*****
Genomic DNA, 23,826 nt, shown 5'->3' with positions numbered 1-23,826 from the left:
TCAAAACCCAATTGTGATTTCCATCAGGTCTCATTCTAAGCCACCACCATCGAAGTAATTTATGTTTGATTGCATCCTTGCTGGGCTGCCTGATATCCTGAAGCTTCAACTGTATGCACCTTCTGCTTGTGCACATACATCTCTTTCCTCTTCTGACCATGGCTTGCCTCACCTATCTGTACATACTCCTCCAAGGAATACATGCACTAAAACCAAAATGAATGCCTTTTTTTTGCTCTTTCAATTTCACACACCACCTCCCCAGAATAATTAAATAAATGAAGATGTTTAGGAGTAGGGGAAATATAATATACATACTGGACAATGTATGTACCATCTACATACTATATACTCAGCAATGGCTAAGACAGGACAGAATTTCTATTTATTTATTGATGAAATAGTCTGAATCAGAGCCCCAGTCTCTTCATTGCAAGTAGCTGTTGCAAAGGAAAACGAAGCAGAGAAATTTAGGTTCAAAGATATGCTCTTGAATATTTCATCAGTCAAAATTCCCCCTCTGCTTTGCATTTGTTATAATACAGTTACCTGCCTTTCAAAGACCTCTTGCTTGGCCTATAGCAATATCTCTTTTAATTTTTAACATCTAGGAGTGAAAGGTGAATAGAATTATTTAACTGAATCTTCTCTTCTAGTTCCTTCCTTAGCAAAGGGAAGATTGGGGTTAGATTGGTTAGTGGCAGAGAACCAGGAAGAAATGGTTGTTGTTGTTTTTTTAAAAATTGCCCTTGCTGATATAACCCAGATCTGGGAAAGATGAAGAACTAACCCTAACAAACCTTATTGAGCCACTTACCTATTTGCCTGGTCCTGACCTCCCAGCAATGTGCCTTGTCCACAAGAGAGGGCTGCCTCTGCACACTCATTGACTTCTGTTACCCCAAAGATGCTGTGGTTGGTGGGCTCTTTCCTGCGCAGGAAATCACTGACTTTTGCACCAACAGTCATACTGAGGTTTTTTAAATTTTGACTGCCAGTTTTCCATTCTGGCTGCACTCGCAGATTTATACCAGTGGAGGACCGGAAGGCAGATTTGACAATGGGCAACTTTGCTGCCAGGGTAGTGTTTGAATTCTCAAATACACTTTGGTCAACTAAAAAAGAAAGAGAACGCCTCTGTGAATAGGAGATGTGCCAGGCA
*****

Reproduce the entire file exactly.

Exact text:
Genomic DNA, 23,826 nt, shown 5'->3' with positions numbered 1-23,826 from the left:
TCAAAACCCAATTGTGATTTCCATCAGGTCTCATTCTAAGCCACCACCATCGAAGTAATTTATGTTTGATTGCATCCTTGCTGGGCTGCCTGATATCCTGAAGCTTCAACTGTATGCACCTTCTGCTTGTGCACATACATCTCTTTCCTCTTCTGACCATGGCTTGCCTCACCTATCTGTACATACTCCTCCAAGGAATACATGCACTAAAACCAAAATGAATGCCTTTTTTTTGCTCTTTCAATTTCACACACCACCTCCCCAGAATAATTAAATAAATGAAGATGTTTAGGAGTAGGGGAAATATAATATACATACTGGACAATGTATGTACCATCTACATACTATATACTCAGCAATGGCTAAGACAGGACAGAATTTCTATTTATTTATTGATGAAATAGTCTGAATCAGAGCCCCAGTCTCTTCATTGCAAGTAGCTGTTGCAAAGGAAAACGAAGCAGAGAAATTTAGGTTCAAAGATATGCTCTTGAATATTTCATCAGTCAAAATTCCCCCTCTGCTTTGCATTTGTTATAATACAGTTACCTGCCTTTCAAAGACCTCTTGCTTGGCCTATAGCAATATCTCTTTTAATTTTTAACATCTAGGAGTGAAAGGTGAATAGAATTATTTAACTGAATCTTCTCTTCTAGTTCCTTCCTTAGCAAAGGGAAGATTGGGGTTAGATTGGTTAGTGGCAGAGAACCAGGAAGAAATGGTTGTTGTTGTTTTTTTAAAAATTGCCCTTGCTGATATAACCCAGATCTGGGAAAGATGAAGAACTAACCCTAACAAACCTTATTGAGCCACTTACCTATTTGCCTGGTCCTGACCTCCCAGCAATGTGCCTTGTCCACAAGAGAGGGCTGCCTCTGCACACTCATTGACTTCTGTTACCCCAAAGATGCTGTGGTTGGTGGGCTCTTTCCTGCGCAGGAAATCACTGACTTTTGCACCAACAGTCATACTGAGGTTTTTTAAATTTTGACTGCCAGTTTTCCATTCTGGCTGCACTCGCAGATTTATACCAGTGGAGGACCGGAAGGCAGATTTGACAATGGGCAACTTTGCTGCCAGGGTAGTGTTTGAATTCTCAAATACACTTTGGTCAACTAAAAAAGAAAGAGAACGCCTCTGTGAATAGGAGATGTGCCAGGCA